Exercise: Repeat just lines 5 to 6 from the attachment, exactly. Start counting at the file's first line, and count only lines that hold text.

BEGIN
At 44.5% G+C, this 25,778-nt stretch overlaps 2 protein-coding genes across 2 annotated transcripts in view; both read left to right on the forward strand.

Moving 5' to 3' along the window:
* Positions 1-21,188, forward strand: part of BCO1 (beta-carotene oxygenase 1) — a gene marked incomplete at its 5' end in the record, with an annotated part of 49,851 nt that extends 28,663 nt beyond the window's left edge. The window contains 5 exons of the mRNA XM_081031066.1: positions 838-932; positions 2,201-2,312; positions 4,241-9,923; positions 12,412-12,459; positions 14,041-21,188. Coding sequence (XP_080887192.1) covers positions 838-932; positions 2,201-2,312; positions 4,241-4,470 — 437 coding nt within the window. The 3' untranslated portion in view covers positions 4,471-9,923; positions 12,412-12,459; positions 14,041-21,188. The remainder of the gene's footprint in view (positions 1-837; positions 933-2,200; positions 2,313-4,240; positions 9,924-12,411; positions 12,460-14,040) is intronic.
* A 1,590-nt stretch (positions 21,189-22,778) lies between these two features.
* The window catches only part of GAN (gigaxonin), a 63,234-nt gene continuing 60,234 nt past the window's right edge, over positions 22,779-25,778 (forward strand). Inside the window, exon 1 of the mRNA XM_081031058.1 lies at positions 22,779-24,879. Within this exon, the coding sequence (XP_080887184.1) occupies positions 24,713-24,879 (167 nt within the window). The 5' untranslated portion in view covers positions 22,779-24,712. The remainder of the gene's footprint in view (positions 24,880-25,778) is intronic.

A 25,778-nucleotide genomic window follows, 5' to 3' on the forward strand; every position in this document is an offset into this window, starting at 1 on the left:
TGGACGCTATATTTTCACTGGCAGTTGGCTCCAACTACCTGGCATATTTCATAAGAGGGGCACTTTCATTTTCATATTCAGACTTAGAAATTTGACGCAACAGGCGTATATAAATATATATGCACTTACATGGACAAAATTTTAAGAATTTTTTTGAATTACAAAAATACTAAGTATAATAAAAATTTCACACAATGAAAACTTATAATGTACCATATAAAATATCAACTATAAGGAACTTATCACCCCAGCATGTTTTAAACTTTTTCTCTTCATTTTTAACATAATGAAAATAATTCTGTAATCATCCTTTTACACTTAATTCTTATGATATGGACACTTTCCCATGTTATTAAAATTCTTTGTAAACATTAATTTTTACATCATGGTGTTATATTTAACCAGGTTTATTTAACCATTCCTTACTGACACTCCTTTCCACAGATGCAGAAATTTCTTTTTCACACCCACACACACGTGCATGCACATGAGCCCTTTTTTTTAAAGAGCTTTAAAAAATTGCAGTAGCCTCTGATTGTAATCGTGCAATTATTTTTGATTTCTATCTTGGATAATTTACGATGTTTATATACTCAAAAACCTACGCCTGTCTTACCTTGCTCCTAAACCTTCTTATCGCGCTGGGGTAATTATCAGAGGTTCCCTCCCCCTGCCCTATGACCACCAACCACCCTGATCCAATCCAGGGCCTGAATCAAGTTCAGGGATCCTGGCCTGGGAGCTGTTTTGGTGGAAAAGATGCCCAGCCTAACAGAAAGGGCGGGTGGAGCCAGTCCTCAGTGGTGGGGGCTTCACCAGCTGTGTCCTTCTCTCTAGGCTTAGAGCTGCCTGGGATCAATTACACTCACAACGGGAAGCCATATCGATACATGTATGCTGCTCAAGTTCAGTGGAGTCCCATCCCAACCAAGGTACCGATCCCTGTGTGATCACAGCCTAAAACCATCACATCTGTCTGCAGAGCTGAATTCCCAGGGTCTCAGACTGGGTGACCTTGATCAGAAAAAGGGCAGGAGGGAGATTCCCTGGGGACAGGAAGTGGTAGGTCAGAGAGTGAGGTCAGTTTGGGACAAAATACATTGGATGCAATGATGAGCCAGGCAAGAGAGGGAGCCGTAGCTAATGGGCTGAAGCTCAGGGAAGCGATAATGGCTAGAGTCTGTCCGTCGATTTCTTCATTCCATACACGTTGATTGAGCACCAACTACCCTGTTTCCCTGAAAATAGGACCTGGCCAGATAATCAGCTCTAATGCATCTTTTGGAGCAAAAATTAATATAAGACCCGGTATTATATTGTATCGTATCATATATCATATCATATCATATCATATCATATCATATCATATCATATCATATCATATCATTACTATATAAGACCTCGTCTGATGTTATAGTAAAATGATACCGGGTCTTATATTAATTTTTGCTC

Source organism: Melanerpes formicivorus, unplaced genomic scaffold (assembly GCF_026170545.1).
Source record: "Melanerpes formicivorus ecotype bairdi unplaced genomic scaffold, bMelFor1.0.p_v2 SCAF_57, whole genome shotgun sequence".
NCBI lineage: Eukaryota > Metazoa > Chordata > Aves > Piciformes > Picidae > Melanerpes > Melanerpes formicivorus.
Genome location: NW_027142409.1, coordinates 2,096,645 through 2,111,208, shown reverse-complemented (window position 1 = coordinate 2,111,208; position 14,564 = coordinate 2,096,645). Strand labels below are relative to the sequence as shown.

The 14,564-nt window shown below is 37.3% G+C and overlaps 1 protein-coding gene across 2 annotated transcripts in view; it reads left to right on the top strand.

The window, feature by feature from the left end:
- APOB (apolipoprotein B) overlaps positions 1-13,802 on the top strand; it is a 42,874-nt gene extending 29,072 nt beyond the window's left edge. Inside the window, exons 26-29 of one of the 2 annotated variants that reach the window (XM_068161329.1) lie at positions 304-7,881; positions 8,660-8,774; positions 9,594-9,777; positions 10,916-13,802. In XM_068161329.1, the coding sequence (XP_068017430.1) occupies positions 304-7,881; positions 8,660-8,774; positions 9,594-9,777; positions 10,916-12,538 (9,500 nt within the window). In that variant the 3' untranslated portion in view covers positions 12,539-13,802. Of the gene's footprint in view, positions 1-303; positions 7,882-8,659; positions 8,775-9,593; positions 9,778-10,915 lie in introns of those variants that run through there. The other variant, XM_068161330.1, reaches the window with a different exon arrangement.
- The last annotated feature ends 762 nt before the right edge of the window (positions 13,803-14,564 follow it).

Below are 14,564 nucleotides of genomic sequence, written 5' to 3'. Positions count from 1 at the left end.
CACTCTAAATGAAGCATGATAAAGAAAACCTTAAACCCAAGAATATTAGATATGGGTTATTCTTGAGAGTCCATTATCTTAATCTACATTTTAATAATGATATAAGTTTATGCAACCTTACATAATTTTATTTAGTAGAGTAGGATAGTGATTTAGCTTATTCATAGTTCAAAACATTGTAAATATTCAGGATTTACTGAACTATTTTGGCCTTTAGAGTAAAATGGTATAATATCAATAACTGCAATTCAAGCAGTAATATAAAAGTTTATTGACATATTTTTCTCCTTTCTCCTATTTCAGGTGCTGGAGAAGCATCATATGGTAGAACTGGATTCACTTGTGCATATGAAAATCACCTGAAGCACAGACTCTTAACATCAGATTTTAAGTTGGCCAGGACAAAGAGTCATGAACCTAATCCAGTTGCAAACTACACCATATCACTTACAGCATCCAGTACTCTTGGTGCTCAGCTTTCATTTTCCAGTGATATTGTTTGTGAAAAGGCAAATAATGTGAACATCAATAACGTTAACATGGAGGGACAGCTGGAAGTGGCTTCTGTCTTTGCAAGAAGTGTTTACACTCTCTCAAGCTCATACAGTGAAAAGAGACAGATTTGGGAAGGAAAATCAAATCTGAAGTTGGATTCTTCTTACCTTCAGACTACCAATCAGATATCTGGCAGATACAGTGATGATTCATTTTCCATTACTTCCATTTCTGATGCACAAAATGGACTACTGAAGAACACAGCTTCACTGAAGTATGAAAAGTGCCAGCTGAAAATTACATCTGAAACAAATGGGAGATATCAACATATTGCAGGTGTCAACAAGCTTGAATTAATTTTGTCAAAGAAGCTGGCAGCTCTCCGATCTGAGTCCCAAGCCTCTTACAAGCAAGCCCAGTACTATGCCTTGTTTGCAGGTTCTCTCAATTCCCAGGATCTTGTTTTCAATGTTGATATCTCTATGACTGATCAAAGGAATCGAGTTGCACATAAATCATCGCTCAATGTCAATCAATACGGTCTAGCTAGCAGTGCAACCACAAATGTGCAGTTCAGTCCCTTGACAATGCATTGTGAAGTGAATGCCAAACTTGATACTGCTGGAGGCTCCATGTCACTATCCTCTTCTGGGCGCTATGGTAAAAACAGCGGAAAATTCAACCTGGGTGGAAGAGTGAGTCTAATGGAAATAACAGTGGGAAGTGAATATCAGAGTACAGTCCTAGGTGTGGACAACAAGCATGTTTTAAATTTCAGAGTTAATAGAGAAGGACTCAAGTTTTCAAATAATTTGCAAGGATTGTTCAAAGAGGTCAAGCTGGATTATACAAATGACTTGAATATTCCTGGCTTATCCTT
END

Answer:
* The window catches only part of GAN (gigaxonin), a 63,234-nt gene continuing 60,234 nt past the window's right edge, over positions 22,779-25,778 (forward strand). Inside the window, exon 1 of the mRNA XM_081031058.1 lies at positions 22,779-24,879. Within this exon, the coding sequence (XP_080887184.1) occupies positions 24,713-24,879 (167 nt within the window). The 5' untranslated portion in view covers positions 22,779-24,712. The remainder of the gene's footprint in view (positions 24,880-25,778) is intronic.

A 25,778-nucleotide genomic window follows, 5' to 3' on the forward strand; every position in this document is an offset into this window, starting at 1 on the left: